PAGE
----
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HOWTO: Determine what process is listening on a port (AIX Unix specific)

I needed an easy way to determine which process was listening on a port. For AIX, you need to get the socket id from “netstat -Ana” and use the rmsock “rmsock socket_id tcpcb” to get the PID and command. It would be easy to expand this out to list command line and owner for each PID.

--------------------------------------------------------------------------------------
| Process              | PID             | Protocol | Listening On                   |
--------------------------------------------------------------------------------------
| WEBAPL               |         4915396 |      UDP |                127.0.0.1.32807 |
| WEBAPL               |         4915396 |      UDP |                127.0.0.1.32808 |
| WEBAPL               |        12058770 |      UDP |                127.0.0.1.51714 |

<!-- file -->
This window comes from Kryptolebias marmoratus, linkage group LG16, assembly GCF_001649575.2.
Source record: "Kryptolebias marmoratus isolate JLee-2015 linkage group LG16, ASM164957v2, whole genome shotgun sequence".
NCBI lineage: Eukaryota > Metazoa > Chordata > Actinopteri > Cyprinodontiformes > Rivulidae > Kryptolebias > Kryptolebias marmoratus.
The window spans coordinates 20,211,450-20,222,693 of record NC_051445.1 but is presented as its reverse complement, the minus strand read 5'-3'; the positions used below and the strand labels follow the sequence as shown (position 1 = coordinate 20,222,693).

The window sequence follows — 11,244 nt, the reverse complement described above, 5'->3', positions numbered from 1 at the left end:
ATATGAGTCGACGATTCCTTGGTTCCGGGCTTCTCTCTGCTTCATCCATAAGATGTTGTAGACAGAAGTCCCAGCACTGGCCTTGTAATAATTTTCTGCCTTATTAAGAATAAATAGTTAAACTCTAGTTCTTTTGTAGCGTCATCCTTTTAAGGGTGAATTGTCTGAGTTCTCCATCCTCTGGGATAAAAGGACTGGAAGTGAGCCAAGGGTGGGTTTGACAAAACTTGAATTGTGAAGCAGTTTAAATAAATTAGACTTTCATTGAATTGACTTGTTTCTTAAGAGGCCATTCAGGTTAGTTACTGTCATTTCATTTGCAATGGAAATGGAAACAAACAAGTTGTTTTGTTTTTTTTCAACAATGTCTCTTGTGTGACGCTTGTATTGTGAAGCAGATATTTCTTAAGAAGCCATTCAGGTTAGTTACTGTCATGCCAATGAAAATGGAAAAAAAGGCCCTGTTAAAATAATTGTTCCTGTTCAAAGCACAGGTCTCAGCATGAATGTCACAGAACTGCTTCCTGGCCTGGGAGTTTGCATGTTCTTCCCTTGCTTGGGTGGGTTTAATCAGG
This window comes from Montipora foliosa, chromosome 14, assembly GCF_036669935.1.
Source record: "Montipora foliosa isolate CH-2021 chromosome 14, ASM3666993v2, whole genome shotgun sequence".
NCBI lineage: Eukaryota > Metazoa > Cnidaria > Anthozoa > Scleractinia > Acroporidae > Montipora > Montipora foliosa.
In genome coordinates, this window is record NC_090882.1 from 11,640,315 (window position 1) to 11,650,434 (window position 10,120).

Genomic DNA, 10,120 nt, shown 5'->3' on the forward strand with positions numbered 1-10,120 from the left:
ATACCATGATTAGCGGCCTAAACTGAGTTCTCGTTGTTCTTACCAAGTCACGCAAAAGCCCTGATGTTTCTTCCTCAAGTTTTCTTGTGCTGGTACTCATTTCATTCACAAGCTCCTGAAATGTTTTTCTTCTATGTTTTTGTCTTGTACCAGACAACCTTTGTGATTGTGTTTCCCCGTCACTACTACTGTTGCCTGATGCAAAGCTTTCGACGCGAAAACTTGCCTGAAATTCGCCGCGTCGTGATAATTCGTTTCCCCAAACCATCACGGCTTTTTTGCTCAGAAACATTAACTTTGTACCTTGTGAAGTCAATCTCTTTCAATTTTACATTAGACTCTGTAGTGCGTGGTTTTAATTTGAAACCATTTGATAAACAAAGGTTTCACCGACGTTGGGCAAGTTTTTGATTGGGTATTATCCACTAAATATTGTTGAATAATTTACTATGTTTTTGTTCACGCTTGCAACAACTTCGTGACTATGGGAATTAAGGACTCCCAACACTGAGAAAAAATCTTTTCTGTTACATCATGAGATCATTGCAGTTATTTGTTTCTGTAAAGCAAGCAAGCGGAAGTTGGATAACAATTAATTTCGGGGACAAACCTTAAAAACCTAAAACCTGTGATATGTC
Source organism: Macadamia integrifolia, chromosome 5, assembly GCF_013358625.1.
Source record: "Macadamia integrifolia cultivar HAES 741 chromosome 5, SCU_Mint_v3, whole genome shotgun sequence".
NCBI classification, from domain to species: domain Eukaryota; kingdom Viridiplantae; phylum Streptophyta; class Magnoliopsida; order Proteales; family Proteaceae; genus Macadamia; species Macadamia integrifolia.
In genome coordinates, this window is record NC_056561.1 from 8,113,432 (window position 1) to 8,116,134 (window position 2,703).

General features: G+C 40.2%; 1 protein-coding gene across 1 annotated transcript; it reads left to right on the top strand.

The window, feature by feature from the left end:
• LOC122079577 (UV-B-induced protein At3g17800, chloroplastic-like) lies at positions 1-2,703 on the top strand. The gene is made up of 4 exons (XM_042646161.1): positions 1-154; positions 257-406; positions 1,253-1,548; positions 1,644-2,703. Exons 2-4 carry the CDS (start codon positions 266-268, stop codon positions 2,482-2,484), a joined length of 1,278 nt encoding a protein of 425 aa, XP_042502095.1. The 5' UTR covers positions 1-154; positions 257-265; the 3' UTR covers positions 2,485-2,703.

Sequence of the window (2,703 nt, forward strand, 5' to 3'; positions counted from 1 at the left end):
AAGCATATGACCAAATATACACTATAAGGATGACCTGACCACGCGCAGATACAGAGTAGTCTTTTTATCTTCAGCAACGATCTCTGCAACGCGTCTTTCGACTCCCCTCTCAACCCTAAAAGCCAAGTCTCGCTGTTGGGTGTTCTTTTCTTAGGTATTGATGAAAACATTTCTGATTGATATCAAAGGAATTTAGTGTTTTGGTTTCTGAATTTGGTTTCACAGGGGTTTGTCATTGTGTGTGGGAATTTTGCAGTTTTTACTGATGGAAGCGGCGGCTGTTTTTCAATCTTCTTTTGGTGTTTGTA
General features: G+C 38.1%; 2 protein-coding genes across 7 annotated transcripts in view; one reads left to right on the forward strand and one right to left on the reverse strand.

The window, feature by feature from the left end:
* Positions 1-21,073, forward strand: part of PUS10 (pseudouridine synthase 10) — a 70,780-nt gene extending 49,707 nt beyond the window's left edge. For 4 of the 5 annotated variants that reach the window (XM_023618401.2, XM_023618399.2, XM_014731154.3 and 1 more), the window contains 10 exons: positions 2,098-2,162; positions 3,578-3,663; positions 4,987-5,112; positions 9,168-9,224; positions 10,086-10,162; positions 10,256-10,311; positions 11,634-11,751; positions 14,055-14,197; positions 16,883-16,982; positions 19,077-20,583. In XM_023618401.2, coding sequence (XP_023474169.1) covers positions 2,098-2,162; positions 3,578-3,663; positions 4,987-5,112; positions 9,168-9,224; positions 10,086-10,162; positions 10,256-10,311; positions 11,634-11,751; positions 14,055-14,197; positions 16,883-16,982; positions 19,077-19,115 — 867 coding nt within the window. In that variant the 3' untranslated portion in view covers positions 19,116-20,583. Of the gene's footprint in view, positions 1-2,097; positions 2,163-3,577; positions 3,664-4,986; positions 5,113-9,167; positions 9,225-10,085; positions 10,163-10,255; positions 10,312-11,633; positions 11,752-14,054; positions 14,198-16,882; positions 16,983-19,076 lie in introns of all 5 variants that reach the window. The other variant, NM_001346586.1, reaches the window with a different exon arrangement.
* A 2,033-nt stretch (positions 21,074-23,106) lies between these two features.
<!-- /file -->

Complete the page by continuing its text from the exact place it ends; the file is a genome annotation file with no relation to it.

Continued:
| WEBAPL               |        12058770 |      UDP |                127.0.0.1.51715 |
| backupserver         |        19791994 |      TCP |              192.168.1.4.50021 |
--------------------------------------------------------------------------------------
#!/bin/ksh93

OS_NAME=$( uname -s )

if [[ $OS_NAME == "AIX" ]] ; then
    echo "--------------------------------------------------------------------------------------"
    printf "| %-20s | %-15s | Protocol | %-30s |\n" "Process" "PID" "Listening On";
    echo "--------------------------------------------------------------------------------------"

    netstat -Ana | awk '
    /[0-9\*].[0-9].+LISTEN/ {
        SOCKET=$1;
        IPPORT=$5;
        "rmsock " SOCKET " tcpcb" | getline SOCKOUT;
        split(SOCKOUT, sockarray, " ");
        gsub(/[\.\(\)]/, "", sockarray[10]);
        LISTENERS[ sprintf("| %-20s | %15d | %8s | %30s |", sockarray[10], sockarray[9], "TCP", IPPORT) ] = 1;
    }
    /udp.*.[0-9]/ {
        SOCKET=$1;
        IPPORT=$5;
        "rmsock " SOCKET " inpcb" | getline SOCKOUT;
        split(SOCKOUT, sockarray, " ");
        gsub(/[\.\(\)]/, "", sockarray[10]);
        LISTENERS[ sprintf("| %-20s | %15d | %8s | %30s |", sockarray[10], sockarray[9], "UDP", IPPORT) ] = 1;
    }
    END {
        for (var in LISTENERS)
            print var

    }' | sort | uniq

    echo "--------------------------------------------------------------------------------------"
else
    echo "ERROR: Requires AIX"
    exit 1
fi